Push to Keep Kids and Dogs Out of Hot Cars Hits Portland

After Woman Saves Overheating Dog, PETA Offers to Send Signs Warning Drivers That Parked Cars Are Death Traps

For Immediate Release:
July 3, 2017

Contact:
David Perle 202-483-7382

Portland, Ore. – This morning, PETA sent a letter to the Portland Bureau of Transportation offering to ship the department potentially lifesaving parking meter decals proclaiming, “Warning: Children and Dogs Die in Hot Cars,” which would remind drivers that it only takes a few minutes for a child or an animal to die of heatstroke. The offer comes in response to reports that a woman broke into a car in Portland on June 23 to rescue a dog who was inside with only the moon roof cracked during 89-degree weather. The rescue occurred one day after Oregon passed a bill allowing people to break into hot cars to save an unattended child or animal in danger.

“PETA’s crucial warning signs remind drivers that running inside a store for even a minute could be all it takes for a deadly tragedy to occur,” says PETA President Ingrid Newkirk. “PETA is urging Portland to accept our offer and post these signs on parking meters around the city, as that could mean the difference between life and death for any human or dog who has been left unattended in a vehicle.”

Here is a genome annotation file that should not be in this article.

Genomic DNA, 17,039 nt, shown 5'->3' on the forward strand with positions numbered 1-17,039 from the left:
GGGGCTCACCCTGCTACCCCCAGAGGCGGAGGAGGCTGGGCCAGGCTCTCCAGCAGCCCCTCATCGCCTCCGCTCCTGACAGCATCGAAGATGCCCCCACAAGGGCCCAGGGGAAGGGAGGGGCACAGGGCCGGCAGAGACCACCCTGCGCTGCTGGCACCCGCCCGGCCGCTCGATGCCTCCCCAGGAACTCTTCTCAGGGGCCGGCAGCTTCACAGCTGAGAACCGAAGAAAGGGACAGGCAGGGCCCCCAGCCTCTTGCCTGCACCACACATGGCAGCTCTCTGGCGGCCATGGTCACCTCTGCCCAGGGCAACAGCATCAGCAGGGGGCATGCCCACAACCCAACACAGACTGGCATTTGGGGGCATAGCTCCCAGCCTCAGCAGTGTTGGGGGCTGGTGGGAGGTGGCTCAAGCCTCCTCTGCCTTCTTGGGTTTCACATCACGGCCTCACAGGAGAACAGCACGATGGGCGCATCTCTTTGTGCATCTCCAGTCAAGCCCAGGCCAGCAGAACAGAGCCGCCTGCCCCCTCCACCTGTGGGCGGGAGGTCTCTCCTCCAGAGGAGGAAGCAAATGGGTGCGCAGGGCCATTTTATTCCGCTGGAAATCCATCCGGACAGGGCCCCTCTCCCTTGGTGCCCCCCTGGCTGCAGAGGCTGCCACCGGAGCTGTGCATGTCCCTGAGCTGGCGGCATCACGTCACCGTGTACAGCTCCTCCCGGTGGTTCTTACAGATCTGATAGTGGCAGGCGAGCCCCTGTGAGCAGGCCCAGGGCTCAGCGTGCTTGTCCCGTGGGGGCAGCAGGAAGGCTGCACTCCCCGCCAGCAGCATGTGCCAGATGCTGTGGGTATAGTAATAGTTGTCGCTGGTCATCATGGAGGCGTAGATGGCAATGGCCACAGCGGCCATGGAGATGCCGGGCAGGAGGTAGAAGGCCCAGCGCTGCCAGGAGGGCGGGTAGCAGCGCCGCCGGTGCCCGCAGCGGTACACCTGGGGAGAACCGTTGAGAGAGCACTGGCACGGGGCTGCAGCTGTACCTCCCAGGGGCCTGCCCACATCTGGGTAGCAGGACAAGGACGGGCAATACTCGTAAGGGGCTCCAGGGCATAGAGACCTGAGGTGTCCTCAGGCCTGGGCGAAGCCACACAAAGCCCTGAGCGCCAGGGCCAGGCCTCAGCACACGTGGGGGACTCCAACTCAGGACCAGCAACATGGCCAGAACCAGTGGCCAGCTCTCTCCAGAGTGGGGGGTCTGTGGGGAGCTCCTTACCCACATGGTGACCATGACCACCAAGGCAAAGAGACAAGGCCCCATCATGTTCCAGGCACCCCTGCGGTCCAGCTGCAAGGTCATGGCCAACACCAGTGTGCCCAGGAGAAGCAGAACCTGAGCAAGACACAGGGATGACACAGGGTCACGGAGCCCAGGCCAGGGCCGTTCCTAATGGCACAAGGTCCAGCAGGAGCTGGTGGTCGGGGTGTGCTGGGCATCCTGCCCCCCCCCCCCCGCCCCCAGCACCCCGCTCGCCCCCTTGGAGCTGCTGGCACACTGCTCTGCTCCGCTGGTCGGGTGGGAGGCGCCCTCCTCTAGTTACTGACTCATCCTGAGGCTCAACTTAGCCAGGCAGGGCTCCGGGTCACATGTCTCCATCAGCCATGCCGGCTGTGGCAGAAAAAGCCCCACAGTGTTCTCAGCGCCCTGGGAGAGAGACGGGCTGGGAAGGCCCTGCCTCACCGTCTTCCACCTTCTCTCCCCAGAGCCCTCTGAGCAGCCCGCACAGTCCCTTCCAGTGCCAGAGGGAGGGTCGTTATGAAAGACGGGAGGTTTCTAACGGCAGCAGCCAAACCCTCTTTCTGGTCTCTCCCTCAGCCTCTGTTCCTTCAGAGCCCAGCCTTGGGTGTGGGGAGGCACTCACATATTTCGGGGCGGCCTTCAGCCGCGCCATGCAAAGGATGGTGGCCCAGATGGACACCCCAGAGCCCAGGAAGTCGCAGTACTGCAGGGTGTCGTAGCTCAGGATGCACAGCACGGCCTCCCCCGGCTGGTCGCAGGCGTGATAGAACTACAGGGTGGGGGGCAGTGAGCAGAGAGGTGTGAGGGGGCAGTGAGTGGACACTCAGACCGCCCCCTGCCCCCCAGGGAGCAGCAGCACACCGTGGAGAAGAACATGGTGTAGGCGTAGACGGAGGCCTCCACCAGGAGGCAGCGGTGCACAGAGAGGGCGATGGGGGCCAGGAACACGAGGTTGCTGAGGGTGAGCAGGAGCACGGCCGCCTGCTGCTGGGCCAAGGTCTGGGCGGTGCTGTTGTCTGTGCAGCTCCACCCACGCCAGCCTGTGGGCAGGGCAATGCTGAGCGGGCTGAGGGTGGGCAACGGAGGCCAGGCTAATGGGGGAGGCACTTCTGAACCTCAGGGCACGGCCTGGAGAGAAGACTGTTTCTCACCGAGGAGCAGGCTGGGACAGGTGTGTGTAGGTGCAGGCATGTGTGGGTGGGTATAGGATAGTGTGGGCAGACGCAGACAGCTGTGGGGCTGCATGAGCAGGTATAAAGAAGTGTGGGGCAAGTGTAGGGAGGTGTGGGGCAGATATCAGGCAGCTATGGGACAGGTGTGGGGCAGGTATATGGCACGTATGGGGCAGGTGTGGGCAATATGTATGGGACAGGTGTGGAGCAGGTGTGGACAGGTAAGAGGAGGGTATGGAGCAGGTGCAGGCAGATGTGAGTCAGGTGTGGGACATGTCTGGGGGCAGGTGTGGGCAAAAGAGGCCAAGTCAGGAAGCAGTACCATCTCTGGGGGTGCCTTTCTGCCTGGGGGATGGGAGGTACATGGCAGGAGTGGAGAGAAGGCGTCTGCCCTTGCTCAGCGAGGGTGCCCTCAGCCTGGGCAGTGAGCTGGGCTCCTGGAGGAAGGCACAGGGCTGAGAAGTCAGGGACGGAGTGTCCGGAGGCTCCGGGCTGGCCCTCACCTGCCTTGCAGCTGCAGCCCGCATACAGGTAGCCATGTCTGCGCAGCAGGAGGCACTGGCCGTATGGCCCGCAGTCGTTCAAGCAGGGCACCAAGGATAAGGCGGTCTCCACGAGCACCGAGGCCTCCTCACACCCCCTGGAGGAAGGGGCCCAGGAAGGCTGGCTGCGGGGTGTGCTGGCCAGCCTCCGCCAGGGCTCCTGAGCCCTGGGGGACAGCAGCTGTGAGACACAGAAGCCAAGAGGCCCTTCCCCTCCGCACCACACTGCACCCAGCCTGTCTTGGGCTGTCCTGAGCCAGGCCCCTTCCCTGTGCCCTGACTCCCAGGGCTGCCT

PETA—whose motto reads, in part, that “animals are not ours to abuse in any way”—notes that when outdoor temperatures reach the 80s, the temperature inside a parked car can soar to well over 100 degrees in just minutes. At least 22 dogs have already died so far this year in hot cars—including two in Oregon. Since 1998, there have been more than 700 documented cases of children dying in hot cars. Children’s bodies warm up three to five times faster than adults’ bodies do, and dogs can cool themselves only by sweating through their paw pads and panting, so these vulnerable members of our families often succumb to heatstroke in just minutes, resulting in brain damage or death.

For more information, please visit PETA.org.

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“Almost all of us grew up eating meat, wearing leather, and going to circuses and zoos. We never considered the impact of these actions on the animals involved. For whatever reason, you are now asking the question: Why should animals have rights?” READ MORE

— Ingrid E. Newkirk, PETA President and co-author of Animalkind